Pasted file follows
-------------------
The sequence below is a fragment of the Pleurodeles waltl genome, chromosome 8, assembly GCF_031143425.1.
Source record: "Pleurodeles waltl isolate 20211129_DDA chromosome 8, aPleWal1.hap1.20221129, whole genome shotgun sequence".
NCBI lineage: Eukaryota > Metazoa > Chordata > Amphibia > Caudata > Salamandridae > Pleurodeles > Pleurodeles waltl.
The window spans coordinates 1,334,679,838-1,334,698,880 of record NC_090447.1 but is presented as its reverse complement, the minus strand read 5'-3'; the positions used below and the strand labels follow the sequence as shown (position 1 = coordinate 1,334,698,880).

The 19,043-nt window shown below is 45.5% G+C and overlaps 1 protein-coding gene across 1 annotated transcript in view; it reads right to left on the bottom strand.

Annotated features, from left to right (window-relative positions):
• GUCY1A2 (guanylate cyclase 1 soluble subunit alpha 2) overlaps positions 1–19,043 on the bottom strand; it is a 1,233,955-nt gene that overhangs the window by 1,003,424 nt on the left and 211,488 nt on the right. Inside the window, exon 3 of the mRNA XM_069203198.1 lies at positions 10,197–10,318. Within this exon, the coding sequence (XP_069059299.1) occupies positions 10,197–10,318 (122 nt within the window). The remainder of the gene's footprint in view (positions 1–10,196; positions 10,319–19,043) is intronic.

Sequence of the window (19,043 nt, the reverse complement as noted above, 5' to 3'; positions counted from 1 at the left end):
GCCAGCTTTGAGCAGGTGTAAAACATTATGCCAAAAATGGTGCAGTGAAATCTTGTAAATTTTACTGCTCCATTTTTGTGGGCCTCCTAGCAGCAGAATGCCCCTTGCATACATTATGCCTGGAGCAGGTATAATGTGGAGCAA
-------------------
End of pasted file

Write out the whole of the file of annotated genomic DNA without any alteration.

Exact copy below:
The sequence below is a fragment of the Pleurodeles waltl genome, chromosome 8, assembly GCF_031143425.1.
Source record: "Pleurodeles waltl isolate 20211129_DDA chromosome 8, aPleWal1.hap1.20221129, whole genome shotgun sequence".
NCBI lineage: Eukaryota > Metazoa > Chordata > Amphibia > Caudata > Salamandridae > Pleurodeles > Pleurodeles waltl.
The window spans coordinates 1,334,679,838-1,334,698,880 of record NC_090447.1 but is presented as its reverse complement, the minus strand read 5'-3'; the positions used below and the strand labels follow the sequence as shown (position 1 = coordinate 1,334,698,880).

The 19,043-nt window shown below is 45.5% G+C and overlaps 1 protein-coding gene across 1 annotated transcript in view; it reads right to left on the bottom strand.

Annotated features, from left to right (window-relative positions):
• GUCY1A2 (guanylate cyclase 1 soluble subunit alpha 2) overlaps positions 1–19,043 on the bottom strand; it is a 1,233,955-nt gene that overhangs the window by 1,003,424 nt on the left and 211,488 nt on the right. Inside the window, exon 3 of the mRNA XM_069203198.1 lies at positions 10,197–10,318. Within this exon, the coding sequence (XP_069059299.1) occupies positions 10,197–10,318 (122 nt within the window). The remainder of the gene's footprint in view (positions 1–10,196; positions 10,319–19,043) is intronic.

Sequence of the window (19,043 nt, the reverse complement as noted above, 5' to 3'; positions counted from 1 at the left end):
GCCAGCTTTGAGCAGGTGTAAAACATTATGCCAAAAATGGTGCAGTGAAATCTTGTAAATTTTACTGCTCCATTTTTGTGGGCCTCCTAGCAGCAGAATGCCCCTTGCATACATTATGCCTGGAGCAGGTATAATGTGGAGCAA